Here is how the parking on the residential properties represented on the map above breaks down:

  • There are 54 residential properties on Rock Creek Church Road and the west side of Warder Street. 33 of these properties (61%) have off-street parking.
  • 10 residences (18%) have garages. There is 1 four car garage, 6 two car garages, and 3 one car garages.
  • 23 residences (42.5%) have parking pads. 6 properties have two car parking pads. 17 properties have one car parking pads.
  • Note: in taking this survey of parking, I did not include a garage if its entrance was bricked in, but did include a garage if the doors were merely boarded up. In one case, I included a single-car garage that was too small for a modern car, but which had a driveway currently used for off street parking.

Garages and parking pads abound on the north side of the 700 block of Rock Creek Church Road. Photo by the author.

Overall, in adding all this up, there are currently 48 spaces on this block for off-street parking. In looking at the south side of the 700 block of Quincy, each residential property there similarly has at least one off-street parking space.

With the amount of off-street parking currently in this area, one starts to question why parking is so tight currently Ö and based on my observations I believe some (but definitely not all) of this stress is caused by factors other than housing.

For instance, the 700 block of Quebec Place and nearby blocks are often stressed due to church parking from the Fisherman of Men Church. I have also witnessed on several occasions residents from further north in Ward 4 using Quebec, Rock Creek Church, and other nearby streets as commuter parking so that they can easily drive, park, and ride Metro. Whether there are solutions to these stresses or not, they certainly aren't related to development or housing in the immediate community.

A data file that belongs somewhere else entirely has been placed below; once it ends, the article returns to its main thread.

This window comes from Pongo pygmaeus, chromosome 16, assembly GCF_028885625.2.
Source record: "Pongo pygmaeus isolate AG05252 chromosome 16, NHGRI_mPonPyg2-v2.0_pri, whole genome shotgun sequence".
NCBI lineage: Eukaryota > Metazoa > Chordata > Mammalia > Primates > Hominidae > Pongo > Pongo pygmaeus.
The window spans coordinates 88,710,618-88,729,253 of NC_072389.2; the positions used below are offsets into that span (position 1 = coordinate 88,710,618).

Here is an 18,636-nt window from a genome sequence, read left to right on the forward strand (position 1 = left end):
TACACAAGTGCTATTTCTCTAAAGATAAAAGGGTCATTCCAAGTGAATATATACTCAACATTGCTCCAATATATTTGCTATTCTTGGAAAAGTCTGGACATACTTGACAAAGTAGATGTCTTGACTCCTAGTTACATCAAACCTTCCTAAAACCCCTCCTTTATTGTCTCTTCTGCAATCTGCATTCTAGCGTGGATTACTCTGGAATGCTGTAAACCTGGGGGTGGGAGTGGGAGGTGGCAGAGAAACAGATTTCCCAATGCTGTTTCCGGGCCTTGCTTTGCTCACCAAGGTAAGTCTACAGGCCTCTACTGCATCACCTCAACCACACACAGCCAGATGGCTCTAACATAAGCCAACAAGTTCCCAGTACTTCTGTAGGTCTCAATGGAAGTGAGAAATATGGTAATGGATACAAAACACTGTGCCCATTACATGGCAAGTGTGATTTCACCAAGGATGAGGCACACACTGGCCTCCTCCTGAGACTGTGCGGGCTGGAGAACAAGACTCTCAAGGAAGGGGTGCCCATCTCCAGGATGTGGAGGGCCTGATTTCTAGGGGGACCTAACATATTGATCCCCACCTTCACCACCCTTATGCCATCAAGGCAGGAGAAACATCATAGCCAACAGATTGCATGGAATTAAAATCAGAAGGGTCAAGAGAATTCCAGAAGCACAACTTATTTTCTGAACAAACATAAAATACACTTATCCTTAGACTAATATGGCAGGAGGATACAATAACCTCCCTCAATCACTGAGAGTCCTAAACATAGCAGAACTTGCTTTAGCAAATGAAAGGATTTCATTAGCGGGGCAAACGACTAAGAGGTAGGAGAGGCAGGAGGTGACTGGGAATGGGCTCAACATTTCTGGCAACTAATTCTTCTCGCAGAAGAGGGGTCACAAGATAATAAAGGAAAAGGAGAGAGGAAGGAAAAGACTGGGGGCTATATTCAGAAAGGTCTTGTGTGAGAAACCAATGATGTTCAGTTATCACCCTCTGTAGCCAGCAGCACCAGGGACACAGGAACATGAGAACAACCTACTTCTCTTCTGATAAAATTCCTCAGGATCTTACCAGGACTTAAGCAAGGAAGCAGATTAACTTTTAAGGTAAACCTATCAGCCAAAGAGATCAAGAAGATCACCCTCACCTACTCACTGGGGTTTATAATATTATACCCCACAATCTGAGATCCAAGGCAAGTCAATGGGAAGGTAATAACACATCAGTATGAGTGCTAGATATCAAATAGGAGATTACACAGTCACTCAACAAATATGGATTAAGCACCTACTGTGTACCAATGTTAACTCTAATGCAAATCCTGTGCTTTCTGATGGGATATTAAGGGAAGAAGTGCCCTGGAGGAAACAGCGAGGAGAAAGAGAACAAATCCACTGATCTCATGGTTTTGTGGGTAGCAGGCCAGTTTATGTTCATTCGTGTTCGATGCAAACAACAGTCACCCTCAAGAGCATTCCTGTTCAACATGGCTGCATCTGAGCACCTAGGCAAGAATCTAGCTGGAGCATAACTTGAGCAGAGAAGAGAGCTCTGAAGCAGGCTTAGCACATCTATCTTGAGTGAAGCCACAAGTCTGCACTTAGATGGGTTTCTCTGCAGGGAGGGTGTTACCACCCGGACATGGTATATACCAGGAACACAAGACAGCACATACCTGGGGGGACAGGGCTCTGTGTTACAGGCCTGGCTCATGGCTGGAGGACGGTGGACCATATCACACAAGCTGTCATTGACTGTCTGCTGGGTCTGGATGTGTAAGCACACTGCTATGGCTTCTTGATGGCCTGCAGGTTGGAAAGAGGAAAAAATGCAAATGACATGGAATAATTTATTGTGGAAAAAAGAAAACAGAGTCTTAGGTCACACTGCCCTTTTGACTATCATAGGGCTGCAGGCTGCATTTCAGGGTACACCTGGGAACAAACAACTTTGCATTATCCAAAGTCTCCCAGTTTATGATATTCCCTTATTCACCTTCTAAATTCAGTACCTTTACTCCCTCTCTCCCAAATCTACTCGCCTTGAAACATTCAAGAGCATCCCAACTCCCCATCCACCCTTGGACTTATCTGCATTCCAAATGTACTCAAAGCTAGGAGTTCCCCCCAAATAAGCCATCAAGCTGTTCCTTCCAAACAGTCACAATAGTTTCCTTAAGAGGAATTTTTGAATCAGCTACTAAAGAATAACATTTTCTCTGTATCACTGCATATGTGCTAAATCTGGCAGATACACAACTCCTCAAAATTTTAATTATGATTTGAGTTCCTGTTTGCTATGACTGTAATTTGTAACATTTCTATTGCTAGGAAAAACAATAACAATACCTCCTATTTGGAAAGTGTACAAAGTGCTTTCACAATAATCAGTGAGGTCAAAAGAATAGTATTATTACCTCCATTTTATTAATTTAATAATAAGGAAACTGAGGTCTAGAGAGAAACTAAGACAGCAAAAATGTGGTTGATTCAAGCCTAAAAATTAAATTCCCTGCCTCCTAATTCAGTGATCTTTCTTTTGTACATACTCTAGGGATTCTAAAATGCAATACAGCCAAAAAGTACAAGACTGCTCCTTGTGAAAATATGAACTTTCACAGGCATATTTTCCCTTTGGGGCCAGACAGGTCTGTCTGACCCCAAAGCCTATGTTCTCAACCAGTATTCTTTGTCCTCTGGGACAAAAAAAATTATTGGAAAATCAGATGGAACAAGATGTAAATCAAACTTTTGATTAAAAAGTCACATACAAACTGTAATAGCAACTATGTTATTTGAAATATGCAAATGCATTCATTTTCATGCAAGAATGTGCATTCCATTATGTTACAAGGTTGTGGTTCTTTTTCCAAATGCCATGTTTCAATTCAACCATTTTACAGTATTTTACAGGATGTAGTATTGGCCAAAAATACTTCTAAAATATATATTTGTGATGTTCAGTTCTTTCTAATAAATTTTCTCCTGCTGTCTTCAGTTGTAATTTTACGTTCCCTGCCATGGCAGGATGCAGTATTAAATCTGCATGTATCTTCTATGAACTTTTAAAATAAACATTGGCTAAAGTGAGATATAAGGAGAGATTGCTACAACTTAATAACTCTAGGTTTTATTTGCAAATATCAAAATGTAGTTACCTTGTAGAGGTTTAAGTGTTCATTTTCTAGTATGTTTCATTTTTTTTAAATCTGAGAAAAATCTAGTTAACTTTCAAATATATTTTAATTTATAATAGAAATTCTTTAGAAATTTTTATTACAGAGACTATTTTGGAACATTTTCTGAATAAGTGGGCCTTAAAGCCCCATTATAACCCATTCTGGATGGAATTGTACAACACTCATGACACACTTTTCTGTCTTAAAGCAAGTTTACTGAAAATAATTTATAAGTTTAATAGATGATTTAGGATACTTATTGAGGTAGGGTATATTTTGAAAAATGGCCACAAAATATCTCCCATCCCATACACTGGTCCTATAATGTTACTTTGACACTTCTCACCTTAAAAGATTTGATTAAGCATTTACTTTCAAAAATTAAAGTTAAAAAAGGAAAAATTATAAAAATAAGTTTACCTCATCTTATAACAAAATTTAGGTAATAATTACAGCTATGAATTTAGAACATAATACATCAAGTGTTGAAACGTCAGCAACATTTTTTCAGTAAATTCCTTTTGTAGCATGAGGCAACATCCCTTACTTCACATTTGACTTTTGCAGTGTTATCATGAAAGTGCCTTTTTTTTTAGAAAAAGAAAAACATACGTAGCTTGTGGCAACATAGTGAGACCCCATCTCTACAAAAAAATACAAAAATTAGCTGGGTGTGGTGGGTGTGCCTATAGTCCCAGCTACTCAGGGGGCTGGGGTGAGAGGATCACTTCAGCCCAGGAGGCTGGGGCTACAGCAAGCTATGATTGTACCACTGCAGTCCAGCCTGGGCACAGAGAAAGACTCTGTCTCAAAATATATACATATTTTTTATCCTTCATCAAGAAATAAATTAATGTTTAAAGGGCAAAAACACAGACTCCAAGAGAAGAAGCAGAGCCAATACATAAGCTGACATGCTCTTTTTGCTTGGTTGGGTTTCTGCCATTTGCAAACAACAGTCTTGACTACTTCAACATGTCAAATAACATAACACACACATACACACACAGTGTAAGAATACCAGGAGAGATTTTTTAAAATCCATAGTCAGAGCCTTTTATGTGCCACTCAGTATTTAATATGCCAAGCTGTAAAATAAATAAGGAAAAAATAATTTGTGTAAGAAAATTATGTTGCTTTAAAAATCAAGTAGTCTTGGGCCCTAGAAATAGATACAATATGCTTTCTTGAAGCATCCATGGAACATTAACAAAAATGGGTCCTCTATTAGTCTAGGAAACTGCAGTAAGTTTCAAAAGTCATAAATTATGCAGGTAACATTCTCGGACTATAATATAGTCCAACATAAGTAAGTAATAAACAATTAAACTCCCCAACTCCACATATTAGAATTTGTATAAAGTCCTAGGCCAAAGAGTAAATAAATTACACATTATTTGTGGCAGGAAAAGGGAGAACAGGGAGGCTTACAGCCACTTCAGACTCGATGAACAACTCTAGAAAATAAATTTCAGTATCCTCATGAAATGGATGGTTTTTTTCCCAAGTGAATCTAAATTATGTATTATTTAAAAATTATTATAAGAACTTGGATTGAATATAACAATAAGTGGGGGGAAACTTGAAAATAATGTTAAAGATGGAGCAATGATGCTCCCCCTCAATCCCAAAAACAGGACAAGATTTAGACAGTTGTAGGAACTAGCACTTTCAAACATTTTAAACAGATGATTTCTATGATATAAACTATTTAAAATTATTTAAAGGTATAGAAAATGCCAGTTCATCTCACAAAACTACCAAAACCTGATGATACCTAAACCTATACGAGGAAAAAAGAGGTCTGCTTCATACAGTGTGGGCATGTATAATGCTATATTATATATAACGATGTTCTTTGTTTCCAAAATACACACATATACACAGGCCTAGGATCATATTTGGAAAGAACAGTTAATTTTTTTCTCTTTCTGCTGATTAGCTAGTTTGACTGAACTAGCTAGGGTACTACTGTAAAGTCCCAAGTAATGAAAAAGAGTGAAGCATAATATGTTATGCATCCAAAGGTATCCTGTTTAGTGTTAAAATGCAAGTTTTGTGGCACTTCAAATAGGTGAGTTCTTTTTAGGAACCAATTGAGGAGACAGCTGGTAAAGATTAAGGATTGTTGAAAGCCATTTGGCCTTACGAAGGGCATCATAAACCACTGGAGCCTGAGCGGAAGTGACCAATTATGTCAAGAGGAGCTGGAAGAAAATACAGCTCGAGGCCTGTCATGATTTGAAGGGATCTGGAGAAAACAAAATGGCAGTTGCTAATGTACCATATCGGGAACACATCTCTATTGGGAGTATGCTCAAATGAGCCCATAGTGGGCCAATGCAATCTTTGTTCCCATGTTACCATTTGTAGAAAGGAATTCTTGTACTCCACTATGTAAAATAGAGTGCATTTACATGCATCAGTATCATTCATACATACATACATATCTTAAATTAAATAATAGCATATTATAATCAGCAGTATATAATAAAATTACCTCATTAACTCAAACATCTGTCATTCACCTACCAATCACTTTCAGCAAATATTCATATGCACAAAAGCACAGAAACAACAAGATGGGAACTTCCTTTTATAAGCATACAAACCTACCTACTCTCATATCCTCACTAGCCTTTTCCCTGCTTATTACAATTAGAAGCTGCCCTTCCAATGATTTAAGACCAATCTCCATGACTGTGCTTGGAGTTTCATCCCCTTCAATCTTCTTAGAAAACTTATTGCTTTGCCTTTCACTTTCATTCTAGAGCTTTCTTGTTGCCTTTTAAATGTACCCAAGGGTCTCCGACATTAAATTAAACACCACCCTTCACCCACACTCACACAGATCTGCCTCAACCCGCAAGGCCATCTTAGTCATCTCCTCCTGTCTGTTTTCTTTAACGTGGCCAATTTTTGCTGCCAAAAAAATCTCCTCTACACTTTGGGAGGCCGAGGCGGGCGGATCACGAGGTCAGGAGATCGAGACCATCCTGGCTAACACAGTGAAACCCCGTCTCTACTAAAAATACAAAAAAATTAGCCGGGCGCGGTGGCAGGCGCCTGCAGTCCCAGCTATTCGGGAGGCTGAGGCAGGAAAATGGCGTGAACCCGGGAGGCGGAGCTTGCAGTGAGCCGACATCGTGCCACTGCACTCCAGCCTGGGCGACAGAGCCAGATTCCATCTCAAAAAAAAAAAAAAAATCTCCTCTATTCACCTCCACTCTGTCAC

Factoring all of this together, I believe that the benefits of the proposed development far outweigh the cons, and that the impact the building may have on parking and the surrounding community will not live up to people's worse case scenarios.

The case is scheduled to go before the Board of Zoning Adjustment on November 17, 2015.

A version of this post recently ran on Park View, DC.

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Development


South Park weighs in on gentrification with "SoDoSoPa"

As more people seek urban living, communities around the country are trying to meet the demand. That even goes for fictional places like South Park, which skewers gentrification this season with a new neighborhood called "SoDoSoPa":

In last week's episode, the town decides to redevelop the poor part of town into a trendy arts and restaurant district called "SoDoSoPa" in order to attract a Whole Foods. This fake ad for the community, complete with shots of sleek lofts, fancy restaurants, and bearded hipsters, could pass for lots of places in our region.

The episode also looks at how revitalization projects impact the people who already live there. South Park's mayor reassures Kenny's blue-collar family that she'll listen to their worries about the development. Instead, SoDoSoPa uses Kenny's blue-collar family as a marketing tool, advertising its proximity to "historic Kenny's house." Kenny's little sister asks her dad why they can't go outside to enjoy the cleaned-up neighborhood, and he replies that they can't afford to.